What is an H1-B Visa?

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For those interested in studying patterns of non-resident immigration regarding employment statistics or international individuals seeking employment prospects within the United States, familiarity with the H1-B Visa (H-1B) is crucial. The article below will explore this particular type of national permit to enhance understanding.

Basic Facts and Features

The H1-B visa program allows companies based in the United States to employ foreign nationals for specific purposes that require a bachelor’s degree or higher level of education. Established in 1990 under the Immigration and Nationality Act, section 101(a)(17)(H), it allows individuals from other countries to work for a predetermined company for three years. Upon additional application, this term may extend to six years.

In the interest of maintaining control of non-resident immigration into the domestic job market, the U.S. Citizen and Immigration Services (USCIS) enforce a cap of 65,000 visas per year. However, there are exemptions to this cap. In addition to the stated number, 20,000 H-1B visas are available for those with a master’s, Ph.D. or another post-doctoral degree from a U.S. university. As well, schools within the United States are permitted to employ an unlimited number of foreign nationals who otherwise qualify for the visa. These people are listed as cap-exempt and are often engaged to work in close relation to universities via research or development applications.

A Different Sort of Lottery

Because the introduction of foreign nationals into the economy of the United States does bear some impact, each year visas are granted via a lottery. USCIS begins accepting applications on the first weekday of April and requires that individuals apply no more than six months in advance of the respective start of employment with a domestic business or university.

Trade relations with other nations also impact the distribution of visas among the eligible. For example, agreements between the U.S. and Chile or Singapore stipulate that a certain percentage of allotted visas go to nationals from these countries. When the USCIS receives sufficient applications, it publishes a memorandum indicating that the window to submit materials for consideration is closed. Applicants are encouraged to indicate the particular status of the H-1B visa for which they are applying—Regular Cap, C/S Cap, or US Masters.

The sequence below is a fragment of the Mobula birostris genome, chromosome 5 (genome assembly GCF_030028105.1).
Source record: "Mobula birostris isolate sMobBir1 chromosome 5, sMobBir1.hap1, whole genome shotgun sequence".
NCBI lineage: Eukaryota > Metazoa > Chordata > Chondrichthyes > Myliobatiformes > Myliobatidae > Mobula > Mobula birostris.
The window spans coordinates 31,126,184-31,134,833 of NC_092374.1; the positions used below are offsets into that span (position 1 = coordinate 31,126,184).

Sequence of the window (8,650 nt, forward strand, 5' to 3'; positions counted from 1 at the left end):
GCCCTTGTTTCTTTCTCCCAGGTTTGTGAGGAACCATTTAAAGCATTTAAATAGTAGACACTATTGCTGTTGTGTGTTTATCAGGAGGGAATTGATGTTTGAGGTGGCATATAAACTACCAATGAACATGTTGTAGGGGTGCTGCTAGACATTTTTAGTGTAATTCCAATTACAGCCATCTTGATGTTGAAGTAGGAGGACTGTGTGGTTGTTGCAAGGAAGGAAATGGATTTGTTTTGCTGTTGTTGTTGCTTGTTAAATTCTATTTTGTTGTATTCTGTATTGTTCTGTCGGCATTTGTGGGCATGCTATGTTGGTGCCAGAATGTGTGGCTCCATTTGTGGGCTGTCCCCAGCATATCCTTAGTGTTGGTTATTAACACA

Extended Stay Exemption and Application

Individuals who fall into the traditional H-1B visa group can apply for extensions by re-submitting applications with documentation from their employer. Generally speaking, these workers are also in the process of securing more permanent resident status through the Green Card program in what is known as an I-140 Immigrant Petition. The program states that if they submit this documentation before their fifth year in the United States, they will be entitled to renew their resident alien status on a yearly basis until the process is complete.

If a person working in the US with H-1B status terminates their employment with the approved company, they must leave the country within a specific time frame. However, even caveats exist for this stipulation. Individuals who petition to resume their stay within the US under the auspices of another approved employer may be granted continuation of their visa period. Additionally, if green card procedures are in progress when the permit period ends, they can apply for permission to remain.

While there are many types of visas designed to regulate the influx of individuals from other countries, this specific type functions as a form of international public relations. It permits foreign nationals to enrich US companies with their skill sets and reap benefits for a specified period. However, the H1-B program also offers a political bargaining chip, allowing the United States to grant a specific percentage of non-resident immigration for favored trading partners or alliance members.